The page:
The comprehensive and focused assessment primarily includes focused fatigue history that includes onset, pattern, duration, and change over time and associated and alleviating factors. Secondly, evaluating risk of recurrence is based on stage, pathologic factors and treatment history and performing a review of systems to determine if other symptoms substantiate suspicion for recurrence. Thirdly, assessing treatable contributing factors include comorbidities, medications (consider persistent use of sleep aids, pain medications or antiemetics), alcohol, nutritional issues, decreased functional status and deconditioning and lastly, a detailed laboratory evaluation which includes complete blood count, comprehensive metabolic panel and an endocrinologic evaluation.

Role of physiotherapy in cancer related fatigue

Aerobic exercises: Aerobic exercises are defined as “the rhythmical contraction and relaxation of large muscle groups over a prolonged time for rehabilitation of cancer patients affected by the problem of energy loss”. Aerobic exercises have shown to be beneficial for cancer patients who are undergoing treatment. Mock and colleagues reported that home-based walking at a moderate intensity (50-70% of maximum heart rate), performed for 10 to 45 minutes per day, 4 to 6 days per week, for one to six months, during chemotherapy and radiation treatment for breast cancer reduced cancer related fatigue, sleep disruption, depression, and anxiety while improving cardiopulmonary function and QOL. An aerobic training program may break this circle of lack of exercise, impaired performance and easy fatigability. Moreover, physical activity can produce secondary benefits such as improved emotional stability. The aerobic training also increases patients self-confidence and independence. Therefore, cancer patients suffering from primary fatigue should not be advised to increase the amount of daily rest. Rather, they should be counselled to carry out aerobic exercise. Counselling should include a precise definition of duration, intensity and frequency of training [42].

Yoga: Yoga is a promising alternative treatment for cancer survivors with persistent fatigue. Yoga involves physical postures (asanas) that develop strength, flexibility, and relaxation and also promotes present awareness through the focus on body and breath in each pose. Yoga interventions have also demonstrated positive effects on behavioural symptoms related to fatigue, including depressed mood, pain, and physical function. Julienne E. Bower evaluated the acceptability of an Iyengar yoga intervention for fatigued breast cancer survivors which have shown to be well-suited in cancer patients [43].

Pilates: Pilates form of exercises has demonstrated to strength­en the core muscles, subsequently leading to improve­ment in spine flexibility and posture (Kloubec, 2010). Mind-body exercise can help to improve muscle tone, flexibility, increased circulation and oxygen consumption for more energy, improve posture and stabilize joints to help move with greater ease and confidence. Pilates exercises restore mind and body integration since it is a low impact exercise regimen that strengthens the scapular, abdominal /back and pelvic core musculature while emphasizing deep breathing. Pilates principle emphasises on the idea that if the core is strong, there is an improved ability to use more distal musculature. Other benefits from pilates include lymphatic drainage improvement by its emphasis upon deep breathing along with abdominal exercises which help pump excess lymphatic fluid back towards the heart. It has also demonstrated to strengthen middle back musculature such as the rhomboids and middle trapezius through exercises such as body extension, swan, and diamond postures. This promotes better posture often impaired after breast surgery. Individualized sessions may help in cases of fatigue related to anemia or infection. In addition, pilates has shown accommodate special needs and considerations since it can be performed standing, seated, prone, side-lying, or supine. The supine position is excellent as it provides proprioceptive input to the scapula stabilizers. Proprioception is often decreased after injury or surgery as in cancer patients. Pilates can improve scapula-humeral rhythm including the middle trapezius, rhomboids, and latissimus dorsi. Upper trapezius muscles are often overworked especially post- surgery when pain is a factor. Osteoporosis is a major concern in cancer patients. Many pilates exercises can be modified, adapted, or eliminated from the traditional exercises to improve the same. The emphasis in Pilates is minimal repetitions of an exercise done with correct form. Pilates exercises has shown to be good for cancer patients who are at risk of lymphedema which is the build-up of protein rich fluid in the chest, arm, or armpit after lymph node removal and or radiation or whose fatigue is limiting endurance [44].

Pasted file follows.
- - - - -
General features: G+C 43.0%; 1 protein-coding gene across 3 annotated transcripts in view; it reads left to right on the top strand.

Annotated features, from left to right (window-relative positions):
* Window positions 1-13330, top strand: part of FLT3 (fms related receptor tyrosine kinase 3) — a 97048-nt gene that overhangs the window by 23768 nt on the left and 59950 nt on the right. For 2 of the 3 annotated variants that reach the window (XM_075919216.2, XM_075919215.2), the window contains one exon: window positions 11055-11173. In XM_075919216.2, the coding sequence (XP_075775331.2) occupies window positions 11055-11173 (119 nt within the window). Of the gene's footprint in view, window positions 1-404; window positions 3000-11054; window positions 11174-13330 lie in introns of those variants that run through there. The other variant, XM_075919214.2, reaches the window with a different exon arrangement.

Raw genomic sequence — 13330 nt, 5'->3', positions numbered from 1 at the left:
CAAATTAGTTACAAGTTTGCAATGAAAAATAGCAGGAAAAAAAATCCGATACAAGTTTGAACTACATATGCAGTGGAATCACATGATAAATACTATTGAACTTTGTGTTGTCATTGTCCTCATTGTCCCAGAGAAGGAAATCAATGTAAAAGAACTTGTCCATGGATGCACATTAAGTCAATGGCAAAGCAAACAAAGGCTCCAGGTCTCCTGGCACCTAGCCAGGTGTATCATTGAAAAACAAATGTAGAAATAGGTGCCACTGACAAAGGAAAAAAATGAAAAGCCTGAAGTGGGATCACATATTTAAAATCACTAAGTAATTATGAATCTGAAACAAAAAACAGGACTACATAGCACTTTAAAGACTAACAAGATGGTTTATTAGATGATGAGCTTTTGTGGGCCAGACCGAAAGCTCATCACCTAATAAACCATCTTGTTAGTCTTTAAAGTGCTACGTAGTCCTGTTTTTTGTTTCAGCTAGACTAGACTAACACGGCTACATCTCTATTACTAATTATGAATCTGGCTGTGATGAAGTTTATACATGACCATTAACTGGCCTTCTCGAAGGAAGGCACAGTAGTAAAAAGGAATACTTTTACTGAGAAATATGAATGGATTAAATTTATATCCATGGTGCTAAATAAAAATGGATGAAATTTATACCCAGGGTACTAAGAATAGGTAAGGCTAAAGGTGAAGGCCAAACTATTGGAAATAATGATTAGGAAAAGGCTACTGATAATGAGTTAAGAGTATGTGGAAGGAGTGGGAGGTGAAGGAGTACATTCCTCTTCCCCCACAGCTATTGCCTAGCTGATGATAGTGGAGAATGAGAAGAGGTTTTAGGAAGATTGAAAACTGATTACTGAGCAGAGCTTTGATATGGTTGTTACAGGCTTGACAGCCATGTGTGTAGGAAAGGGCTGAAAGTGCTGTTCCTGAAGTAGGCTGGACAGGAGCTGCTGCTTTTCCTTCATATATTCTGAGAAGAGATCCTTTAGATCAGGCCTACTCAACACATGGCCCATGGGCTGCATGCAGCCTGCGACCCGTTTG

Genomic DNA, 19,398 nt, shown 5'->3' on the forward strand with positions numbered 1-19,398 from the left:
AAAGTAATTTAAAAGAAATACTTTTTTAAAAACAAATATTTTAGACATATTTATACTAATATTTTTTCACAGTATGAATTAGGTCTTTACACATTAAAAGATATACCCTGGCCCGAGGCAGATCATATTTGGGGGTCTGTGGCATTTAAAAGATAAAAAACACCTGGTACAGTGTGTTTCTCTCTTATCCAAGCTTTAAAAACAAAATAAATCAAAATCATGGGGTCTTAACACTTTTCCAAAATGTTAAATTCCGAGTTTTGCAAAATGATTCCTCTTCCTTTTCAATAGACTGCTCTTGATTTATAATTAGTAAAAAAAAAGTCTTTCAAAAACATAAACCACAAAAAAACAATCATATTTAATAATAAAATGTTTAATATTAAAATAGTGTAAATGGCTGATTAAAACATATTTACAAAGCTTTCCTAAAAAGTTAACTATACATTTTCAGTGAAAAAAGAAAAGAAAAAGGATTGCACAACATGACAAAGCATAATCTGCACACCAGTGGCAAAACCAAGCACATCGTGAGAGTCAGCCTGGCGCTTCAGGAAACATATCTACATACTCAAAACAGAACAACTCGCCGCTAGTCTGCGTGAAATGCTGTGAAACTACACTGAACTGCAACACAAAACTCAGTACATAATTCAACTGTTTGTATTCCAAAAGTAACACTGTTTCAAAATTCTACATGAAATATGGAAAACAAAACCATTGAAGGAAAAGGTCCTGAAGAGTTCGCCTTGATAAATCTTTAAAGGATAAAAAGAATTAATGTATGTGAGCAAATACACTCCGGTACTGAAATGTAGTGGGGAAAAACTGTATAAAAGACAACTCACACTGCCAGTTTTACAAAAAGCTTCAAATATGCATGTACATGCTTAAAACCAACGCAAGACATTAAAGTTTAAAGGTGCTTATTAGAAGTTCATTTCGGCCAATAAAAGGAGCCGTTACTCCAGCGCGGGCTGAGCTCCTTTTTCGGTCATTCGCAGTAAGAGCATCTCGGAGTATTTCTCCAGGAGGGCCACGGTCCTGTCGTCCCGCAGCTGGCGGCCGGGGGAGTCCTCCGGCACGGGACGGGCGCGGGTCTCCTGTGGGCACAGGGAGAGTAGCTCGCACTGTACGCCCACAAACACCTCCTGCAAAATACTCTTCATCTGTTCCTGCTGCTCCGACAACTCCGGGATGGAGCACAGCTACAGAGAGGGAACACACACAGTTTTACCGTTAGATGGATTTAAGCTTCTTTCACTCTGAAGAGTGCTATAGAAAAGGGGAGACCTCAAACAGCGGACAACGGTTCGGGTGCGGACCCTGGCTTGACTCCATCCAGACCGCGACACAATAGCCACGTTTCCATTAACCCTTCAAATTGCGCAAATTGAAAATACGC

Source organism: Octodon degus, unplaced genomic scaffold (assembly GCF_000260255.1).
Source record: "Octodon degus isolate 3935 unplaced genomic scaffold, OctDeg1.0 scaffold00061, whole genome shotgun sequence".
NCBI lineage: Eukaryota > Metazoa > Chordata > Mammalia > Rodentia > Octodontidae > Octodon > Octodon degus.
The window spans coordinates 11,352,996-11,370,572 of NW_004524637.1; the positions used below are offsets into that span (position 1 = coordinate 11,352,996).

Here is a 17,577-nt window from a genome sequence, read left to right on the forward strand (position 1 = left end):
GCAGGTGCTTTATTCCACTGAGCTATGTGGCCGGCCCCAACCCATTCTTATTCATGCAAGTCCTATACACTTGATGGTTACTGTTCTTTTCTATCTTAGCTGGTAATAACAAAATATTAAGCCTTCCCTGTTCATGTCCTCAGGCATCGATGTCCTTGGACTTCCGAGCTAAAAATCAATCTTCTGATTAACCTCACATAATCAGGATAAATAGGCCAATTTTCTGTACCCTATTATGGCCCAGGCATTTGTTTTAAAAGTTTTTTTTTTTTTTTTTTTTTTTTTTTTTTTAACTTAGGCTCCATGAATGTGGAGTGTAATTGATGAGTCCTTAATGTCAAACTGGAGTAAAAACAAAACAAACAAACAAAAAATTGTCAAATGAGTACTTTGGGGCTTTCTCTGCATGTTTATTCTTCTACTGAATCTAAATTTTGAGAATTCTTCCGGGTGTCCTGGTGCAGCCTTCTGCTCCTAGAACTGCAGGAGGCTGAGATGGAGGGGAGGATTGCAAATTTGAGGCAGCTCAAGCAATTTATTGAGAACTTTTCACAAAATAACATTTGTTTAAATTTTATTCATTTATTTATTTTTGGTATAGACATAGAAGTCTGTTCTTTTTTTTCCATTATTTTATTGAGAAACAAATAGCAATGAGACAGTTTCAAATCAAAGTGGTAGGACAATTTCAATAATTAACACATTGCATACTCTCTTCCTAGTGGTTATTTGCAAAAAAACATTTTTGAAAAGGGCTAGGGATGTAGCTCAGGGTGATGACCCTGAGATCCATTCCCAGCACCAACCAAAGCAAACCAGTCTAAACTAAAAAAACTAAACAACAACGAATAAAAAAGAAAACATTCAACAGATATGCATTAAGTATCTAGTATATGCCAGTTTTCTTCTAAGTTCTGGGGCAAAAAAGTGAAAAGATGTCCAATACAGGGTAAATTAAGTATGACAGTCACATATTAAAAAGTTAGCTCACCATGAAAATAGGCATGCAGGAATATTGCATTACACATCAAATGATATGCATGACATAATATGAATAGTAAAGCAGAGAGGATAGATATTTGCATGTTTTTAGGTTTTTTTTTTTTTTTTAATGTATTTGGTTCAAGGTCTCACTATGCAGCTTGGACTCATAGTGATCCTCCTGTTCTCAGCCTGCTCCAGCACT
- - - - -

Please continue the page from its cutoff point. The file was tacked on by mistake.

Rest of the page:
Tai chi: Tai Chi Chuan exercises have shown to improve muscular function, cardiopulmonary function, body composition, QOL, bone metabolism, and immune function among breast cancer survivors. A non-controlled, feasibility study showed a positive effect of 10 weeks of Tai Chi Chuan (2 times/week, 60 minutes/session) on memory, attention, and executive function in cancer survivors, suggesting that exercise may be a promising intervention for cognitive function in cancer population [45]. However, more randomized clinical trials are recommended to demonstrate similar results.